On Thursday, September 19, 2013 11:51:30 AM UTC-4, Peter Percival wrote: > Dan Christensen wrote: > > > > > > > > Let's see your proof that 0^0=1. Sorry, simply defining it as such > > > won't do in this context. > > > > You don't like "my" proof because its conclusion follows so readily from > > the definition?
Your "proof" consists of:
(1) 0 in N (Definition) (2) x^0=1 for all x in N (Definition) (3) 0^0=1 (Conclusion)
Sorry, not good enough in this context.
All proofs follow from definitions. Do you think a > > proof of one step is less good than one of many steps? Why? > > > > > > > > Technically, + on N is not simply defined. It is a construction based > > > Peano's Axioms (or their modern equivalent) and set theory. > > > > Here's the definition: > > > > x + 0 = x > > x + y' = (x + y)' > > > > ' being successor. No set theory required. >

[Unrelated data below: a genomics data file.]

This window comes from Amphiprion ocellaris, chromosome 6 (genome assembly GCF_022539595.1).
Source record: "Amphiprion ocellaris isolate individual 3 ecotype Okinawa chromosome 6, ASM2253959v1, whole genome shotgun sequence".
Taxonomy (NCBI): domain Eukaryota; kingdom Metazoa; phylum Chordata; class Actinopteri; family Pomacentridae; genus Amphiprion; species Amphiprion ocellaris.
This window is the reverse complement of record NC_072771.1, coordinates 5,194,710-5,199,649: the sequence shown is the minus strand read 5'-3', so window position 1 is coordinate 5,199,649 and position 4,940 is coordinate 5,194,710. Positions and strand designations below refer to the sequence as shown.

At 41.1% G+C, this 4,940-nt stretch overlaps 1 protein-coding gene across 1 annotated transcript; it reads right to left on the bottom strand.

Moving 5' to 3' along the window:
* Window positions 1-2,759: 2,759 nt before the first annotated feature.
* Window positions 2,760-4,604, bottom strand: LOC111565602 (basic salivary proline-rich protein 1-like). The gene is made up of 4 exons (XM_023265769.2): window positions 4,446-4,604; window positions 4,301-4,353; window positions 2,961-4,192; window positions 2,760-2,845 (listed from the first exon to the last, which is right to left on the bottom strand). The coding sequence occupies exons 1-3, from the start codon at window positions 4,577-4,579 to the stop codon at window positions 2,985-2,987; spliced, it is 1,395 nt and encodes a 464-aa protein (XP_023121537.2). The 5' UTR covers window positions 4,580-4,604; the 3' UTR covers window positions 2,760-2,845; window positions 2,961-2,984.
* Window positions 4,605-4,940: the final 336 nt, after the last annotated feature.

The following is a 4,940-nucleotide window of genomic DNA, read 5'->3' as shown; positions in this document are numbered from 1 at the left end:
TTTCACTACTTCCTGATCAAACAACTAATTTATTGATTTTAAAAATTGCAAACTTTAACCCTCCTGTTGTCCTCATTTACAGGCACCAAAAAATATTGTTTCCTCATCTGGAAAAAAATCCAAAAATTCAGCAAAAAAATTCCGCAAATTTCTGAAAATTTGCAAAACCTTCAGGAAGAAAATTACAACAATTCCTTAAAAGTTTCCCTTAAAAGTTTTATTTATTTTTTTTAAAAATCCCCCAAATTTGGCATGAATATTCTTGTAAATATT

It is a good working definition, but you really need to first prove the existence of such a function. For that you need set theory.
> > > > You could > > > probably construct an exponent function on N with 0^0=1, but you > > > could also construct one with 0^0=0. And they would agree on every > > > value but that assigned to 0^0. > > > > So what? I might have 0^0 = 5.214. >